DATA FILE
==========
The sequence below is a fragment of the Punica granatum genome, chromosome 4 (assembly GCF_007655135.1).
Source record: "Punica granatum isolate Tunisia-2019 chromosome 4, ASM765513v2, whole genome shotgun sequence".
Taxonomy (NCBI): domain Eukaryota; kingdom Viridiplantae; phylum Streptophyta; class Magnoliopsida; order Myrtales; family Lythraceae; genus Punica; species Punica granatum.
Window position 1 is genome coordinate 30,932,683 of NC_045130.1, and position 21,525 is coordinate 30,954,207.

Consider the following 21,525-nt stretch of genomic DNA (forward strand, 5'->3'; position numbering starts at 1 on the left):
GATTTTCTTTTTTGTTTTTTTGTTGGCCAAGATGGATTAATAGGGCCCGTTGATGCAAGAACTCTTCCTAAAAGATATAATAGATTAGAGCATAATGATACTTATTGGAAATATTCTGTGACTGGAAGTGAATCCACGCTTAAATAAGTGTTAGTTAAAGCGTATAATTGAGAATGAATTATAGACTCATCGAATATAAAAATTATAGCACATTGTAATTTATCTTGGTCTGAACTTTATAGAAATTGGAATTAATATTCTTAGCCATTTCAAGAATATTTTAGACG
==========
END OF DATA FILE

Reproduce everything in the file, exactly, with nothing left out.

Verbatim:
The sequence below is a fragment of the Punica granatum genome, chromosome 4 (assembly GCF_007655135.1).
Source record: "Punica granatum isolate Tunisia-2019 chromosome 4, ASM765513v2, whole genome shotgun sequence".
Taxonomy (NCBI): domain Eukaryota; kingdom Viridiplantae; phylum Streptophyta; class Magnoliopsida; order Myrtales; family Lythraceae; genus Punica; species Punica granatum.
Window position 1 is genome coordinate 30,932,683 of NC_045130.1, and position 21,525 is coordinate 30,954,207.

Consider the following 21,525-nt stretch of genomic DNA (forward strand, 5'->3'; position numbering starts at 1 on the left):
GATTTTCTTTTTTGTTTTTTTGTTGGCCAAGATGGATTAATAGGGCCCGTTGATGCAAGAACTCTTCCTAAAAGATATAATAGATTAGAGCATAATGATACTTATTGGAAATATTCTGTGACTGGAAGTGAATCCACGCTTAAATAAGTGTTAGTTAAAGCGTATAATTGAGAATGAATTATAGACTCATCGAATATAAAAATTATAGCACATTGTAATTTATCTTGGTCTGAACTTTATAGAAATTGGAATTAATATTCTTAGCCATTTCAAGAATATTTTAGACG